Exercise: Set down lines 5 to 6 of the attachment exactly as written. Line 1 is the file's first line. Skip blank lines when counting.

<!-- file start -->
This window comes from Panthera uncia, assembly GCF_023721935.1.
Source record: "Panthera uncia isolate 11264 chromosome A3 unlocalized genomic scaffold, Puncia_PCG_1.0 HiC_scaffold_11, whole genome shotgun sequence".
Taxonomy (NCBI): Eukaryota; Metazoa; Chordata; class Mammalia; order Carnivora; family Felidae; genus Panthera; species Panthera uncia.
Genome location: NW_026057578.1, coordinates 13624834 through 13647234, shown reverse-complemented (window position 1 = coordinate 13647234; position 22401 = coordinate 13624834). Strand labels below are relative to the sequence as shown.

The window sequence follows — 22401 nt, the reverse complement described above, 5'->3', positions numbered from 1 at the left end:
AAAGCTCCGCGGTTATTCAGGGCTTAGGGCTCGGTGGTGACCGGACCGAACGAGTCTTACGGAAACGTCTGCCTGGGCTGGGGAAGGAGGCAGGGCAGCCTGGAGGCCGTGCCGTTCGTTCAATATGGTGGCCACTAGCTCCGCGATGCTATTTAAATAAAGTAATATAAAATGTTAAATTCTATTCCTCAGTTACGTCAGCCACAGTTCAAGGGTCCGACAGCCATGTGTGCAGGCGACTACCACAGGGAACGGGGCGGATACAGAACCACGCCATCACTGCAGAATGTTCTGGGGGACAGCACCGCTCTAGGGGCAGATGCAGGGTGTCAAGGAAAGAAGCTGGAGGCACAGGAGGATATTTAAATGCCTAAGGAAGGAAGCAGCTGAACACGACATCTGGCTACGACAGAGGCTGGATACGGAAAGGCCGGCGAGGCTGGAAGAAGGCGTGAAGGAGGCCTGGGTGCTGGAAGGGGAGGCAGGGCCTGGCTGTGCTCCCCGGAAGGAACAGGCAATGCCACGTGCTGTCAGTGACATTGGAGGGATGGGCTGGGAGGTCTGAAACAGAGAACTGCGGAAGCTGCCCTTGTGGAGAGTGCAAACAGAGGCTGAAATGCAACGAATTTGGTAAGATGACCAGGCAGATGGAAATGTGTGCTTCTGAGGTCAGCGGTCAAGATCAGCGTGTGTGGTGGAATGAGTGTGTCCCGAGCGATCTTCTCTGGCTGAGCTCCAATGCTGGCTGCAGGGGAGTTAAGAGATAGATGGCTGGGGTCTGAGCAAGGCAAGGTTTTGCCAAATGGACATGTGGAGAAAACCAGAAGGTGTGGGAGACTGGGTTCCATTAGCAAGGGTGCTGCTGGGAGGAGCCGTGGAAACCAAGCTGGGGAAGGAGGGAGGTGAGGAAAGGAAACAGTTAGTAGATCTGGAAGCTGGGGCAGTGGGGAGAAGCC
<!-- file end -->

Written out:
The window sequence follows — 22401 nt, the reverse complement described above, 5'->3', positions numbered from 1 at the left end:
AAAGCTCCGCGGTTATTCAGGGCTTAGGGCTCGGTGGTGACCGGACCGAACGAGTCTTACGGAAACGTCTGCCTGGGCTGGGGAAGGAGGCAGGGCAGCCTGGAGGCCGTGCCGTTCGTTCAATATGGTGGCCACTAGCTCCGCGATGCTATTTAAATAAAGTAATATAAAATGTTAAATTCTATTCCTCAGTTACGTCAGCCACAGTTCAAGGGTCCGACAGCCATGTGTGCAGGCGACTACCACAGGGAACGGGGCGGATACAGAACCACGCCATCACTGCAGAATGTTCTGGGGGACAGCACCGCTCTAGGGGCAGATGCAGGGTGTCAAGGAAAGAAGCTGGAGGCACAGGAGGATATTTAAATGCCTAAGGAAGGAAGCAGCTGAACACGACATCTGGCTACGACAGAGGCTGGATACGGAAAGGCCGGCGAGGCTGGAAGAAGGCGTGAAGGAGGCCTGGGTGCTGGAAGGGGAGGCAGGGCCTGGCTGTGCTCCCCGGAAGGAACAGGCAATGCCACGTGCTGTCAGTGACATTGGAGGGATGGGCTGGGAGGTCTGAAACAGAGAACTGCGGAAGCTGCCCTTGTGGAGAGTGCAAACAGAGGCTGAAATGCAACGAATTTGGTAAGATGACCAGGCAGATGGAAATGTGTGCTTCTGAGGTCAGCGGTCAAGATCAGCGTGTGTGGTGGAATGAGTGTGTCCCGAGCGATCTTCTCTGGCTGAGCTCCAATGCTGGCTGCAGGGGAGTTAAGAGATAGATGGCTGGGGTCTGAGCAAGGCAAGGTTTTGCCAAATGGACATGTGGAGAAAACCAGAAGGTGTGGGAGACTGGGTTCCATTAGCAAGGGTGCTGCTGGGAGGAGCCGTGGAAACCAAGCTGGGGAAGGAGGGAGGTGAGGAAAGGAAACAGTTAGTAGATCTGGAAGCTGGGGCAGTGGGGAGAAGCC